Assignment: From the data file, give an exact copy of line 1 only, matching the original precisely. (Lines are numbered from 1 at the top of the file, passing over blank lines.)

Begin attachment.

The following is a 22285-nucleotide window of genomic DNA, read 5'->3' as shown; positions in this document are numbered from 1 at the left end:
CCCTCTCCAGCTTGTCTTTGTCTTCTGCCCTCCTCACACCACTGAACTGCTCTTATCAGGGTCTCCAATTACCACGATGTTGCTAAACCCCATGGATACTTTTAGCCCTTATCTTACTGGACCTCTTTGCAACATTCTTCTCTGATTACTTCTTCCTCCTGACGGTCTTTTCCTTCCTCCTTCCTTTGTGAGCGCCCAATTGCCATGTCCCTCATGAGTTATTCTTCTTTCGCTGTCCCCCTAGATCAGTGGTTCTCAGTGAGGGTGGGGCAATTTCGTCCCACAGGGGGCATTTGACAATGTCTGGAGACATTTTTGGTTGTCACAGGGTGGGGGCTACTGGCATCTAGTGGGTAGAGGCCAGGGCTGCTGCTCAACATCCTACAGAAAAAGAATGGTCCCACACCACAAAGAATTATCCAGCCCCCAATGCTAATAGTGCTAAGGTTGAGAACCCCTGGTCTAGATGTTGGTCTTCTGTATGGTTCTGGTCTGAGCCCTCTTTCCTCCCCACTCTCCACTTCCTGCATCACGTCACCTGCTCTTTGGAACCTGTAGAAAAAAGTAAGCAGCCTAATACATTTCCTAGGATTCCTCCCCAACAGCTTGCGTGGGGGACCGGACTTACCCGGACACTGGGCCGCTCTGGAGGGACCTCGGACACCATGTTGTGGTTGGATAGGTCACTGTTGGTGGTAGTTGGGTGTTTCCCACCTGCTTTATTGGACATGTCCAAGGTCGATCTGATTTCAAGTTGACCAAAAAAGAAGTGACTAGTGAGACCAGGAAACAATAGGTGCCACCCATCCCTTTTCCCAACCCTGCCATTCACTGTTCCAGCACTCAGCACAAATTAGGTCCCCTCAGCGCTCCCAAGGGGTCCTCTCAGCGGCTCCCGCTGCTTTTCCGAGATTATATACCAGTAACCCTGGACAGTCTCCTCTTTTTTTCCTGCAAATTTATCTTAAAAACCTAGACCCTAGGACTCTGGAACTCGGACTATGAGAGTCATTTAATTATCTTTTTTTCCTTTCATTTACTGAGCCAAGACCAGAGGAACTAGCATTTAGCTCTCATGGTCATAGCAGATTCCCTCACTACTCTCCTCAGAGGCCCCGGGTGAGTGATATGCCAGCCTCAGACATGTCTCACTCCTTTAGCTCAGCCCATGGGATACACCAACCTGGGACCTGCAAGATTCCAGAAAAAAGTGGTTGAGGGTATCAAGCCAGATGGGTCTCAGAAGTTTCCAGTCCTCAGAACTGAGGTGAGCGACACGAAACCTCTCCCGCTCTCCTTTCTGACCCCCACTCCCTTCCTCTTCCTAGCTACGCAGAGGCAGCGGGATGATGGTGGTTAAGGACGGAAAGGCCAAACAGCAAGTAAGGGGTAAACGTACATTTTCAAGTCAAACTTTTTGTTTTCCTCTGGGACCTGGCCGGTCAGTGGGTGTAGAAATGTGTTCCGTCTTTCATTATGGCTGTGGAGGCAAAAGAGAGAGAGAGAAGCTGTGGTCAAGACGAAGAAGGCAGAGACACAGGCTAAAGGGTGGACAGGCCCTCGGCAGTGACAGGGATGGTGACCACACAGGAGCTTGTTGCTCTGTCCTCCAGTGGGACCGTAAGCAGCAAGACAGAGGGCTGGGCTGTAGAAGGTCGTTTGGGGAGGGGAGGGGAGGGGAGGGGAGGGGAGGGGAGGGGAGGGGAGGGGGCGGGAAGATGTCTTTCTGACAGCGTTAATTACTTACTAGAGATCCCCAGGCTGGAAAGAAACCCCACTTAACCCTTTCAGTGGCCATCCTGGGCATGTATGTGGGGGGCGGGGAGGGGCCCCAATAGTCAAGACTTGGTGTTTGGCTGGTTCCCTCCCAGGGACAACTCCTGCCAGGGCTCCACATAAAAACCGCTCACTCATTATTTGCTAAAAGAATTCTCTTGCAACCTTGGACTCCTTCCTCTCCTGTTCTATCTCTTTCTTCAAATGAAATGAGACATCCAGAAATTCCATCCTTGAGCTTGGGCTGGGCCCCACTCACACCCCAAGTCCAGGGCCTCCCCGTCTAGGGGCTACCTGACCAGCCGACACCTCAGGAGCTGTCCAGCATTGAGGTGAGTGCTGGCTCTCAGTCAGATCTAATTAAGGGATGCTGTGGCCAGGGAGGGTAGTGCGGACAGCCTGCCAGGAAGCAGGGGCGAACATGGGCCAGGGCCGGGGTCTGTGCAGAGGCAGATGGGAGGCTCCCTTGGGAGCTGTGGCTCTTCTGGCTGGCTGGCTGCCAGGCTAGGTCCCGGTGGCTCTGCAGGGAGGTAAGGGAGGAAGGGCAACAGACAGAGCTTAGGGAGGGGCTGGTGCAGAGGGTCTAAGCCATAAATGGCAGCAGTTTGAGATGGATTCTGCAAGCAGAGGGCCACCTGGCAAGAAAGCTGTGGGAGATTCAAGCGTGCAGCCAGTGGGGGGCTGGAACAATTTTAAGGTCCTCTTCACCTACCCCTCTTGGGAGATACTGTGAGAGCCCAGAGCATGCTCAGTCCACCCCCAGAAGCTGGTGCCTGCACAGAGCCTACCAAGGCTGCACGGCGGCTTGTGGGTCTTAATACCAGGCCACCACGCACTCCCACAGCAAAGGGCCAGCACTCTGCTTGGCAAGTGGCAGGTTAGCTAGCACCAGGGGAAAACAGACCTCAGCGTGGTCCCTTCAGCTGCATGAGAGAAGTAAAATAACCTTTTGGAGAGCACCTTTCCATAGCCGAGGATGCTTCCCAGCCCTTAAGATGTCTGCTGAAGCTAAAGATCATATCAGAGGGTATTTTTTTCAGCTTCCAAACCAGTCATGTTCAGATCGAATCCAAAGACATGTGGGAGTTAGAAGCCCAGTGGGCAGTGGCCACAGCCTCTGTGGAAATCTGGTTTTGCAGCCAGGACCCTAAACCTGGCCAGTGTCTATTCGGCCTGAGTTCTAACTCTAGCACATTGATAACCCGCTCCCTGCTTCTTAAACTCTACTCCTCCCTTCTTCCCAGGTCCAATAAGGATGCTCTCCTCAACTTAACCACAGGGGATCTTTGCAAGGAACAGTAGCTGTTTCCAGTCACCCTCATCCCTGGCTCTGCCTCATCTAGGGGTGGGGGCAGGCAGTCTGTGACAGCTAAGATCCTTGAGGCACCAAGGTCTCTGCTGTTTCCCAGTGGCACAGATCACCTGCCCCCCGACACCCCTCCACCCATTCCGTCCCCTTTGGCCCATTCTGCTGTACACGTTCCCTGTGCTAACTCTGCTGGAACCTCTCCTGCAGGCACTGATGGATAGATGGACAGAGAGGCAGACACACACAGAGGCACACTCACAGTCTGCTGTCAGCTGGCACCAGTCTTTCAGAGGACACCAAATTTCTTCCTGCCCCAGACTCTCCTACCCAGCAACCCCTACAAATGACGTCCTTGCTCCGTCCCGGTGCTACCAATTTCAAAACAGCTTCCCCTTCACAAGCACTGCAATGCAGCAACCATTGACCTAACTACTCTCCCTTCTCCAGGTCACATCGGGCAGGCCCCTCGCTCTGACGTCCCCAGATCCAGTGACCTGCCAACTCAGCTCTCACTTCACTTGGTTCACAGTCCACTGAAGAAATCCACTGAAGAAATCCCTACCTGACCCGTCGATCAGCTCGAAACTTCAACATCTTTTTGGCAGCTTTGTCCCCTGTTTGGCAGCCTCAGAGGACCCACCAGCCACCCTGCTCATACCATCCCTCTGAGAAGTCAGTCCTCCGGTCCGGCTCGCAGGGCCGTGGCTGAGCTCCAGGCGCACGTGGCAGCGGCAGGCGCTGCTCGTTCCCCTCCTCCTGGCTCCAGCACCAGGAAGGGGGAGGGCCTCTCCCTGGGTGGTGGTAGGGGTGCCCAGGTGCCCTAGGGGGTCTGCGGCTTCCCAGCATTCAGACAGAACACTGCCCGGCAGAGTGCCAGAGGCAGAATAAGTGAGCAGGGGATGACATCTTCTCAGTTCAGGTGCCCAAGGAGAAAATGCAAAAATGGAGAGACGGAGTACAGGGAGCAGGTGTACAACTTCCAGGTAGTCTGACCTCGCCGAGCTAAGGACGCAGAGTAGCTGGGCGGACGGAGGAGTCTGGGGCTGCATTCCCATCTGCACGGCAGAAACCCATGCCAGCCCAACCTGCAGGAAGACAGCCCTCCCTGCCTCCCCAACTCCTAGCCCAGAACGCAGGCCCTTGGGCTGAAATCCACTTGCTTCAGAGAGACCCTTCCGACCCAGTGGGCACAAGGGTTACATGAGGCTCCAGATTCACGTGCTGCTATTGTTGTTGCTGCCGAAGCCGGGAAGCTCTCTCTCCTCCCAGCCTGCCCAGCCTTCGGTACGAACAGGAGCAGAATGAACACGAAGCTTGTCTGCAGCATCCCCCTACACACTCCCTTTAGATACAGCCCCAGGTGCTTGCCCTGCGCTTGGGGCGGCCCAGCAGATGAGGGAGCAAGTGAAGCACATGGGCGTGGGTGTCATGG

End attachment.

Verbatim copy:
The following is a 22285-nucleotide window of genomic DNA, read 5'->3' as shown; positions in this document are numbered from 1 at the left end: